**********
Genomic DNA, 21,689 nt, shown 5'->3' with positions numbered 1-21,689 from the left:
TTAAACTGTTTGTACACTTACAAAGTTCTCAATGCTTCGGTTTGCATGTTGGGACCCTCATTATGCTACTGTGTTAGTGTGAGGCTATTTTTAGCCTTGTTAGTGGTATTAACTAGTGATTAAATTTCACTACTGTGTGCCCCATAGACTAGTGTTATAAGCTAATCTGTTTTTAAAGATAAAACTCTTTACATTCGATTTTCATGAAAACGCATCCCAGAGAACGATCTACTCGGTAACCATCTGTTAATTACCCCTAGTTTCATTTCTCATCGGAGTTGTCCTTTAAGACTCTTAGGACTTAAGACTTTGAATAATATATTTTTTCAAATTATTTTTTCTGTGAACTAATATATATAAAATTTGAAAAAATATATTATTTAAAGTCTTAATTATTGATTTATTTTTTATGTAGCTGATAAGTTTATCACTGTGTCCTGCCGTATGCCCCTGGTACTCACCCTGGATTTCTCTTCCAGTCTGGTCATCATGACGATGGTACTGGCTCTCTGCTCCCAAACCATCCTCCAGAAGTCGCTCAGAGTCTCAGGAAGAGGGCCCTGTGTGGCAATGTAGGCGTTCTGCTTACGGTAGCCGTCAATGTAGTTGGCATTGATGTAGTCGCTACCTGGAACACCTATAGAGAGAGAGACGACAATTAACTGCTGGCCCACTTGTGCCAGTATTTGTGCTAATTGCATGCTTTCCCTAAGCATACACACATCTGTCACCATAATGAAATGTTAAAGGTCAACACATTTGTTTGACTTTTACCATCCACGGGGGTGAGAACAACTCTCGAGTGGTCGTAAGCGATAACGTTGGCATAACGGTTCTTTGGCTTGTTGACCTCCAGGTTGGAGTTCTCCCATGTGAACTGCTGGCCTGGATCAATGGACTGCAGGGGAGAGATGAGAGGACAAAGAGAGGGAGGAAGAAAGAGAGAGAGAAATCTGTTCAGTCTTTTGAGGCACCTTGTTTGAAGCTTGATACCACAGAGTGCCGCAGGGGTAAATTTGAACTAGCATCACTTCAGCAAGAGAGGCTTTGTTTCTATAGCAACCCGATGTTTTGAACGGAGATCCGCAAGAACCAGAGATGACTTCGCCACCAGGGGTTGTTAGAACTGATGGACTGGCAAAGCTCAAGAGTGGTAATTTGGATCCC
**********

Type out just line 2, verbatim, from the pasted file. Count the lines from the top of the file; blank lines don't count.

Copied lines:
TTAAACTGTTTGTACACTTACAAAGTTCTCAATGCTTCGGTTTGCATGTTGGGACCCTCATTATGCTACTGTGTTAGTGTGAGGCTATTTTTAGCCTTGTTAGTGGTATTAACTAGTGATTAAATTTCACTACTGTGTGCCCCATAGACTAGTGTTATAAGCTAATCTGTTTTTAAAGATAAAACTCTTTACATTCGATTTTCATGAAAACGCATCCCAGAGAACGATCTACTCGGTAACCATCTGTTAATTACCCCTAGTTTCATTTCTCATCGGAGTTGTCCTTTAAGACTCTTAGGACTTAAGACTTTGAATAATATATTTTTTCAAATTATTTTTTCTGTGAACTAATATATATAAAATTTGAAAAAATATATTATTTAAAGTCTTAATTATTGATTTATTTTTTATGTAGCTGATAAGTTTATCACTGTGTCCTGCCGTATGCCCCTGGTACTCACCCTGGATTTCTCTTCCAGTCTGGTCATCATGACGATGGTACTGGCTCTCTGCTCCCAAACCATCCTCCAGAAGTCGCTCAGAGTCTCAGGAAGAGGGCCCTGTGTGGCAATGTAGGCGTTCTGCTTACGGTAGCCGTCAATGTAGTTGGCATTGATGTAGTCGCTACCTGGAACACCTATAGAGAGAGAGACGACAATTAACTGCTGGCCCACTTGTGCCAGTATTTGTGCTAATTGCATGCTTTCCCTAAGCATACACACATCTGTCACCATAATGAAATGTTAAAGGTCAACACATTTGTTTGACTTTTACCATCCACGGGGGTGAGAACAACTCTCGAGTGGTCGTAAGCGATAACGTTGGCATAACGGTTCTTTGGCTTGTTGACCTCCAGGTTGGAGTTCTCCCATGTGAACTGCTGGCCTGGATCAATGGACTGCAGGGGAGAGATGAGAGGACAAAGAGAGGGAGGAAGAAAGAGAGAGAGAAATCTGTTCAGTCTTTTGAGGCACCTTGTTTGAAGCTTGATACCACAGAGTGCCGCAGGGGTAAATTTGAACTAGCATCACTTCAGCAAGAGAGGCTTTGTTTCTATAGCAACCCGATGTTTTGAACGGAGATCCGCAAGAACCAGAGATGACTTCGCCACCAGGGGTTGTTAGAACTGATGGACTGGCAAAGCTCAAGAGTGGTAATTTGGATCCC